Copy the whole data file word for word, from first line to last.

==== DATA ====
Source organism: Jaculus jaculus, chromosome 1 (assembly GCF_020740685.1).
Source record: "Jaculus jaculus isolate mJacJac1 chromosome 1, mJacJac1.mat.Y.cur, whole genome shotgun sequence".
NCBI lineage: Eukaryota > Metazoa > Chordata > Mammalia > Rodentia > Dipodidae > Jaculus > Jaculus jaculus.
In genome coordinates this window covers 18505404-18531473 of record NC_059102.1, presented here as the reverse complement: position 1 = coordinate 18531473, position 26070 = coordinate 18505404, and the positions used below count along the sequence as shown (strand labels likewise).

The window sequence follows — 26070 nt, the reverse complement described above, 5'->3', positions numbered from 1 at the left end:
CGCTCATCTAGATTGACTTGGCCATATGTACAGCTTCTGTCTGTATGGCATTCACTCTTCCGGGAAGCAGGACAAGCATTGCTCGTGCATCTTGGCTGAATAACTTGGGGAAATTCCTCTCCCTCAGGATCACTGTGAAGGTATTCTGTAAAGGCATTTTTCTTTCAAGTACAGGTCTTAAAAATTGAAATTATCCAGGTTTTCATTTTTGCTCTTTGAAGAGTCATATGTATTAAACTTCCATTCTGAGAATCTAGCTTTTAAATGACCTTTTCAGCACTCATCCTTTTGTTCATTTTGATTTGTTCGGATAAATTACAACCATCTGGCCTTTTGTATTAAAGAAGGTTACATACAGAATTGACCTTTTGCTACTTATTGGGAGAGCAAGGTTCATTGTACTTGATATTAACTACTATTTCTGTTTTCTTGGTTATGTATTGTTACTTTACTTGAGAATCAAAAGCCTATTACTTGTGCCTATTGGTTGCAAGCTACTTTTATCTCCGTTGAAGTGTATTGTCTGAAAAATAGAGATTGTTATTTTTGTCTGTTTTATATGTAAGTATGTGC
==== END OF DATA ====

Source organism: Jaculus jaculus, chromosome 1 (assembly GCF_020740685.1).
Source record: "Jaculus jaculus isolate mJacJac1 chromosome 1, mJacJac1.mat.Y.cur, whole genome shotgun sequence".
NCBI lineage: Eukaryota > Metazoa > Chordata > Mammalia > Rodentia > Dipodidae > Jaculus > Jaculus jaculus.
In genome coordinates this window covers 18505404-18531473 of record NC_059102.1, presented here as the reverse complement: position 1 = coordinate 18531473, position 26070 = coordinate 18505404, and the positions used below count along the sequence as shown (strand labels likewise).

The window sequence follows — 26070 nt, the reverse complement described above, 5'->3', positions numbered from 1 at the left end:
CGCTCATCTAGATTGACTTGGCCATATGTACAGCTTCTGTCTGTATGGCATTCACTCTTCCGGGAAGCAGGACAAGCATTGCTCGTGCATCTTGGCTGAATAACTTGGGGAAATTCCTCTCCCTCAGGATCACTGTGAAGGTATTCTGTAAAGGCATTTTTCTTTCAAGTACAGGTCTTAAAAATTGAAATTATCCAGGTTTTCATTTTTGCTCTTTGAAGAGTCATATGTATTAAACTTCCATTCTGAGAATCTAGCTTTTAAATGACCTTTTCAGCACTCATCCTTTTGTTCATTTTGATTTGTTCGGATAAATTACAACCATCTGGCCTTTTGTATTAAAGAAGGTTACATACAGAATTGACCTTTTGCTACTTATTGGGAGAGCAAGGTTCATTGTACTTGATATTAACTACTATTTCTGTTTTCTTGGTTATGTATTGTTACTTTACTTGAGAATCAAAAGCCTATTACTTGTGCCTATTGGTTGCAAGCTACTTTTATCTCCGTTGAAGTGTATTGTCTGAAAAATAGAGATTGTTATTTTTGTCTGTTTTATATGTAAGTATGTGC